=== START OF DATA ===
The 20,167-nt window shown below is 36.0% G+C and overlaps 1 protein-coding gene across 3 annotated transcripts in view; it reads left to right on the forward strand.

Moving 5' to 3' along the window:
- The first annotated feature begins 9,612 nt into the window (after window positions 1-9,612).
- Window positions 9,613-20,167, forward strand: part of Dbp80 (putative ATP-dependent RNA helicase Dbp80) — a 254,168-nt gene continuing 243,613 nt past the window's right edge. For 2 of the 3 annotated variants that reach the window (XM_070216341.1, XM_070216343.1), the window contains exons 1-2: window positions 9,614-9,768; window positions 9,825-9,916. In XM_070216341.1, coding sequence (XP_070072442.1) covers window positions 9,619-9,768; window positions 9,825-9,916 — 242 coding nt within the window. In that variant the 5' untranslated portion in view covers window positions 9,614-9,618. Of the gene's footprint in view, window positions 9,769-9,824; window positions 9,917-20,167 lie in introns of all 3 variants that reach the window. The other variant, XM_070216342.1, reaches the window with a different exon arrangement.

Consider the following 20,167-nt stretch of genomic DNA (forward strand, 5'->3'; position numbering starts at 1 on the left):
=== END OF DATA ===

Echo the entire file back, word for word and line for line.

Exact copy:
The 20,167-nt window shown below is 36.0% G+C and overlaps 1 protein-coding gene across 3 annotated transcripts in view; it reads left to right on the forward strand.

Moving 5' to 3' along the window:
- The first annotated feature begins 9,612 nt into the window (after window positions 1-9,612).
- Window positions 9,613-20,167, forward strand: part of Dbp80 (putative ATP-dependent RNA helicase Dbp80) — a 254,168-nt gene continuing 243,613 nt past the window's right edge. For 2 of the 3 annotated variants that reach the window (XM_070216341.1, XM_070216343.1), the window contains exons 1-2: window positions 9,614-9,768; window positions 9,825-9,916. In XM_070216341.1, coding sequence (XP_070072442.1) covers window positions 9,619-9,768; window positions 9,825-9,916 — 242 coding nt within the window. In that variant the 5' untranslated portion in view covers window positions 9,614-9,618. Of the gene's footprint in view, window positions 9,769-9,824; window positions 9,917-20,167 lie in introns of all 3 variants that reach the window. The other variant, XM_070216342.1, reaches the window with a different exon arrangement.

Consider the following 20,167-nt stretch of genomic DNA (forward strand, 5'->3'; position numbering starts at 1 on the left):